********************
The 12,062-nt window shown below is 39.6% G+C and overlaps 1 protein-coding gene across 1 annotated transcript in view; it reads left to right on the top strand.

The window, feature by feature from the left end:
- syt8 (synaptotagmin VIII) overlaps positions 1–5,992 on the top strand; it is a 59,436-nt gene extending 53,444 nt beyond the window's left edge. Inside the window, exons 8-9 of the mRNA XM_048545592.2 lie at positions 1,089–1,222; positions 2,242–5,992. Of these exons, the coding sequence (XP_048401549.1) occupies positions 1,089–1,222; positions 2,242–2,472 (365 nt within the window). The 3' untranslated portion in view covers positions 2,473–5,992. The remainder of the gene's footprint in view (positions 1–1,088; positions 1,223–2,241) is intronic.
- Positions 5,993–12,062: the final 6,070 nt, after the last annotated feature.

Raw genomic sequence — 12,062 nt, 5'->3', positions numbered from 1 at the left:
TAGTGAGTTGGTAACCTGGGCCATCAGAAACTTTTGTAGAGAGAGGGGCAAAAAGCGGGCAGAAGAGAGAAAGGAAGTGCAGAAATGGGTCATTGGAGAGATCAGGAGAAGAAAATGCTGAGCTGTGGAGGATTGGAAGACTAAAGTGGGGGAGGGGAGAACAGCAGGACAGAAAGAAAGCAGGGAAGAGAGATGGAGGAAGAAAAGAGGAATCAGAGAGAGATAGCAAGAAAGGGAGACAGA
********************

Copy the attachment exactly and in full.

The 12,062-nt window shown below is 39.6% G+C and overlaps 1 protein-coding gene across 1 annotated transcript in view; it reads left to right on the top strand.

The window, feature by feature from the left end:
- syt8 (synaptotagmin VIII) overlaps positions 1–5,992 on the top strand; it is a 59,436-nt gene extending 53,444 nt beyond the window's left edge. Inside the window, exons 8-9 of the mRNA XM_048545592.2 lie at positions 1,089–1,222; positions 2,242–5,992. Of these exons, the coding sequence (XP_048401549.1) occupies positions 1,089–1,222; positions 2,242–2,472 (365 nt within the window). The 3' untranslated portion in view covers positions 2,473–5,992. The remainder of the gene's footprint in view (positions 1–1,088; positions 1,223–2,241) is intronic.
- Positions 5,993–12,062: the final 6,070 nt, after the last annotated feature.

Raw genomic sequence — 12,062 nt, 5'->3', positions numbered from 1 at the left:
TAGTGAGTTGGTAACCTGGGCCATCAGAAACTTTTGTAGAGAGAGGGGCAAAAAGCGGGCAGAAGAGAGAAAGGAAGTGCAGAAATGGGTCATTGGAGAGATCAGGAGAAGAAAATGCTGAGCTGTGGAGGATTGGAAGACTAAAGTGGGGGAGGGGAGAACAGCAGGACAGAAAGAAAGCAGGGAAGAGAGATGGAGGAAGAAAAGAGGAATCAGAGAGAGATAGCAAGAAAGGGAGACAGA